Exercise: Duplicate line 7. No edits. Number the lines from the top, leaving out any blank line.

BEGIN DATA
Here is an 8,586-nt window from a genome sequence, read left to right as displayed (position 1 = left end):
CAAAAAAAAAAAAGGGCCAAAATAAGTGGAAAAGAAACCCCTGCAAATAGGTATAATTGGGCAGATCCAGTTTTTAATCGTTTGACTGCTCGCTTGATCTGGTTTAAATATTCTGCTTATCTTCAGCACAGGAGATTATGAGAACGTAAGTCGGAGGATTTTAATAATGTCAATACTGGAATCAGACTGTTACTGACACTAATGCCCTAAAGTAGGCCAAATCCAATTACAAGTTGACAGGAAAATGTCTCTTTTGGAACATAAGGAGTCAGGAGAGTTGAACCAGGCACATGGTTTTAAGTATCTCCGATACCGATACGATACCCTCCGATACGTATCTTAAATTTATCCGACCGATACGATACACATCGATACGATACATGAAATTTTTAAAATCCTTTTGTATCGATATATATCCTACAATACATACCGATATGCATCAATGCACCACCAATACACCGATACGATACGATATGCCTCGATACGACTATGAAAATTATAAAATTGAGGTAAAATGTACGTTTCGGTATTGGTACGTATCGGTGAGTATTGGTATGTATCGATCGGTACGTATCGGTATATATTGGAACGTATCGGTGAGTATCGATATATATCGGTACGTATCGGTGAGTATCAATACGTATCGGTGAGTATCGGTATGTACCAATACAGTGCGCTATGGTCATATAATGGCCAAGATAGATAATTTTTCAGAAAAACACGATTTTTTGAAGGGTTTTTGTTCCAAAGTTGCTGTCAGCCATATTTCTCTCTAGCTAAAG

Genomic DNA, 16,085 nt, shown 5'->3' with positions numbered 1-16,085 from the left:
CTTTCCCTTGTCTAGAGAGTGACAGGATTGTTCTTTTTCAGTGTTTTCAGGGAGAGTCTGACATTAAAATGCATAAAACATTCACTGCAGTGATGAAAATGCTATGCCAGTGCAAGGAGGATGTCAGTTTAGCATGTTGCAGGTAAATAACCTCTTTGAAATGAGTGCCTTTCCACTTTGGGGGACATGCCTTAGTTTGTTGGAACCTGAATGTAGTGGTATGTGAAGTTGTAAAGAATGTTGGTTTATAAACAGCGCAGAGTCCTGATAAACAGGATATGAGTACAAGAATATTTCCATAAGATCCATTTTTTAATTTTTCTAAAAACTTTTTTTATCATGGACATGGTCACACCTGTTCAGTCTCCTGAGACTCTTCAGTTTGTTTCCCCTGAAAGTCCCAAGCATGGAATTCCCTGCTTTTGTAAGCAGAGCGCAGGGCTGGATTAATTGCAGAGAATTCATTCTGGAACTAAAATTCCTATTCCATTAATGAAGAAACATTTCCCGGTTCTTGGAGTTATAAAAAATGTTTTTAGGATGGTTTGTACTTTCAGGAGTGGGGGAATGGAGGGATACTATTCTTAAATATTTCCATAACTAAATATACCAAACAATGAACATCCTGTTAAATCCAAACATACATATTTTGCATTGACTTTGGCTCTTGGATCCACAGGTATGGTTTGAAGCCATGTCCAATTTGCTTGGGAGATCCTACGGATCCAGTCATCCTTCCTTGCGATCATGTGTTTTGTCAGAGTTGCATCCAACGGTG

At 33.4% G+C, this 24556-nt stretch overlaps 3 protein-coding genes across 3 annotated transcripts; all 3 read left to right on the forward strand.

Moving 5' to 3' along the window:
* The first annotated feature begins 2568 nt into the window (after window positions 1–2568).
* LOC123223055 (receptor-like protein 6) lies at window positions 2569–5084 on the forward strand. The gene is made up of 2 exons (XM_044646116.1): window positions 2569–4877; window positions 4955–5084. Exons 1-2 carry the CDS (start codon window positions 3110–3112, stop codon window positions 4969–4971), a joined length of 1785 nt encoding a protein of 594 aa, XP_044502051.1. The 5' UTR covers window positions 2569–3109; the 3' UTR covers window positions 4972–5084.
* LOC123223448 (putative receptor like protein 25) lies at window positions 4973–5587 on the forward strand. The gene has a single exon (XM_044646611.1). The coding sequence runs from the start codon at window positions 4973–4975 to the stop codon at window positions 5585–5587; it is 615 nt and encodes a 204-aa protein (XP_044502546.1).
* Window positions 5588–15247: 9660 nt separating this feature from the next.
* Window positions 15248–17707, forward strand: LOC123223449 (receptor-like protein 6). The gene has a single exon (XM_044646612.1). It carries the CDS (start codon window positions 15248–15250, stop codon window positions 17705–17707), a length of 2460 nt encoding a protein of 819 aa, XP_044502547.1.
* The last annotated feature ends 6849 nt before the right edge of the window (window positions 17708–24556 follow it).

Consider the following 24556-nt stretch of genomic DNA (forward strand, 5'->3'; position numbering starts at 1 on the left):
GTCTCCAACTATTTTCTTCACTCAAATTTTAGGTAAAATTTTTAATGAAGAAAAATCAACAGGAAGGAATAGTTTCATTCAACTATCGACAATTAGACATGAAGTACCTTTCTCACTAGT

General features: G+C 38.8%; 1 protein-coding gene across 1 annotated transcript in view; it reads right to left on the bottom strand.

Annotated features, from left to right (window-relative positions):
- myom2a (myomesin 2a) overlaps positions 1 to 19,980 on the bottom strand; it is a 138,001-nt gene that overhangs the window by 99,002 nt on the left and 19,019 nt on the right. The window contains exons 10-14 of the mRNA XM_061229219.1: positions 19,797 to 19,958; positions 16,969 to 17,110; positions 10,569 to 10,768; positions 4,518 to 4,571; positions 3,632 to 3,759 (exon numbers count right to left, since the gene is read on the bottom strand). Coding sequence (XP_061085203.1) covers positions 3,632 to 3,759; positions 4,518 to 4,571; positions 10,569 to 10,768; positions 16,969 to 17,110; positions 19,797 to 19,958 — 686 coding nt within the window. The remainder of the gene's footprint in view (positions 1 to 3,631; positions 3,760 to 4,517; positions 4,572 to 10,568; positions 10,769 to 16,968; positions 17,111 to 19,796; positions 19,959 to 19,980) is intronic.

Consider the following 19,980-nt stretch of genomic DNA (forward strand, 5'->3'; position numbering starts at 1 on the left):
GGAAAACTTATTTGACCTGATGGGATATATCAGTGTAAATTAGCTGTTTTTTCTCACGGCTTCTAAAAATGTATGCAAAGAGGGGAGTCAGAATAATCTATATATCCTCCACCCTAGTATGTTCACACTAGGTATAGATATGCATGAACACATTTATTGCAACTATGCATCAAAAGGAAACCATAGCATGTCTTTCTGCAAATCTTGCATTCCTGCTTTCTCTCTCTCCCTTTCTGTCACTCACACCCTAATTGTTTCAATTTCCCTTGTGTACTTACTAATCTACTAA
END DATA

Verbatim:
* The first annotated feature begins 2568 nt into the window (after window positions 1–2568).